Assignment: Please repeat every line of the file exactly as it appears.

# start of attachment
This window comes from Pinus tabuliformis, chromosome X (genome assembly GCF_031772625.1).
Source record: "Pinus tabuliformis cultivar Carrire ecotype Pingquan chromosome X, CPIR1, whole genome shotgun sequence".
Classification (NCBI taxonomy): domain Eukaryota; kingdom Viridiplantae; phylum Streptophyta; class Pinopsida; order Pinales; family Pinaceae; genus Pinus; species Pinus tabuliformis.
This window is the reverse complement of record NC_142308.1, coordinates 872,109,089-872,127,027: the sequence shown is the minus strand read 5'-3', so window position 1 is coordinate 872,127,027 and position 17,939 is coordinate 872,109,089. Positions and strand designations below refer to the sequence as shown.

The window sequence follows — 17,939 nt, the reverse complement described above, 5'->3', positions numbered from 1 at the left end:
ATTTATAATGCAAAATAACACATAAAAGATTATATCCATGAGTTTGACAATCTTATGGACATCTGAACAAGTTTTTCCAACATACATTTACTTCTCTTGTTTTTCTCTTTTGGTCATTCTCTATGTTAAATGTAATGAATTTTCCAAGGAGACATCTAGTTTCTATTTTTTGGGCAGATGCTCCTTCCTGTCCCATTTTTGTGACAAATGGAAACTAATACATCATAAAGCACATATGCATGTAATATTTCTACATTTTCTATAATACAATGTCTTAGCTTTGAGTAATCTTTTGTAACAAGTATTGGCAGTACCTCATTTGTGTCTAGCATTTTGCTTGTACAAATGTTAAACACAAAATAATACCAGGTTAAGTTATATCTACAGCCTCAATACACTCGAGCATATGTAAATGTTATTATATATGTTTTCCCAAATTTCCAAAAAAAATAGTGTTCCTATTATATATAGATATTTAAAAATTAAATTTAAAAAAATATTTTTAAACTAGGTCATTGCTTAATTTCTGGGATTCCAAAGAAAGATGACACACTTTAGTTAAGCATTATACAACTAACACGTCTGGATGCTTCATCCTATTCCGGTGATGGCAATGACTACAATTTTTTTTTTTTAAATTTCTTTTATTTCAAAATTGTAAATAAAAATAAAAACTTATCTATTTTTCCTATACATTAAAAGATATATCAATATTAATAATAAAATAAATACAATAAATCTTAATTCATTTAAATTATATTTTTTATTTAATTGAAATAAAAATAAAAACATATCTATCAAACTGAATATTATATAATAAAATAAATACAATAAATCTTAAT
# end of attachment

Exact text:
This window comes from Pinus tabuliformis, chromosome X (genome assembly GCF_031772625.1).
Source record: "Pinus tabuliformis cultivar Carrire ecotype Pingquan chromosome X, CPIR1, whole genome shotgun sequence".
Classification (NCBI taxonomy): domain Eukaryota; kingdom Viridiplantae; phylum Streptophyta; class Pinopsida; order Pinales; family Pinaceae; genus Pinus; species Pinus tabuliformis.
This window is the reverse complement of record NC_142308.1, coordinates 872,109,089-872,127,027: the sequence shown is the minus strand read 5'-3', so window position 1 is coordinate 872,127,027 and position 17,939 is coordinate 872,109,089. Positions and strand designations below refer to the sequence as shown.

The window sequence follows — 17,939 nt, the reverse complement described above, 5'->3', positions numbered from 1 at the left end:
ATTTATAATGCAAAATAACACATAAAAGATTATATCCATGAGTTTGACAATCTTATGGACATCTGAACAAGTTTTTCCAACATACATTTACTTCTCTTGTTTTTCTCTTTTGGTCATTCTCTATGTTAAATGTAATGAATTTTCCAAGGAGACATCTAGTTTCTATTTTTTGGGCAGATGCTCCTTCCTGTCCCATTTTTGTGACAAATGGAAACTAATACATCATAAAGCACATATGCATGTAATATTTCTACATTTTCTATAATACAATGTCTTAGCTTTGAGTAATCTTTTGTAACAAGTATTGGCAGTACCTCATTTGTGTCTAGCATTTTGCTTGTACAAATGTTAAACACAAAATAATACCAGGTTAAGTTATATCTACAGCCTCAATACACTCGAGCATATGTAAATGTTATTATATATGTTTTCCCAAATTTCCAAAAAAAATAGTGTTCCTATTATATATAGATATTTAAAAATTAAATTTAAAAAAATATTTTTAAACTAGGTCATTGCTTAATTTCTGGGATTCCAAAGAAAGATGACACACTTTAGTTAAGCATTATACAACTAACACGTCTGGATGCTTCATCCTATTCCGGTGATGGCAATGACTACAATTTTTTTTTTTTAAATTTCTTTTATTTCAAAATTGTAAATAAAAATAAAAACTTATCTATTTTTCCTATACATTAAAAGATATATCAATATTAATAATAAAATAAATACAATAAATCTTAATTCATTTAAATTATATTTTTTATTTAATTGAAATAAAAATAAAAACATATCTATCAAACTGAATATTATATAATAAAATAAATACAATAAATCTTAAT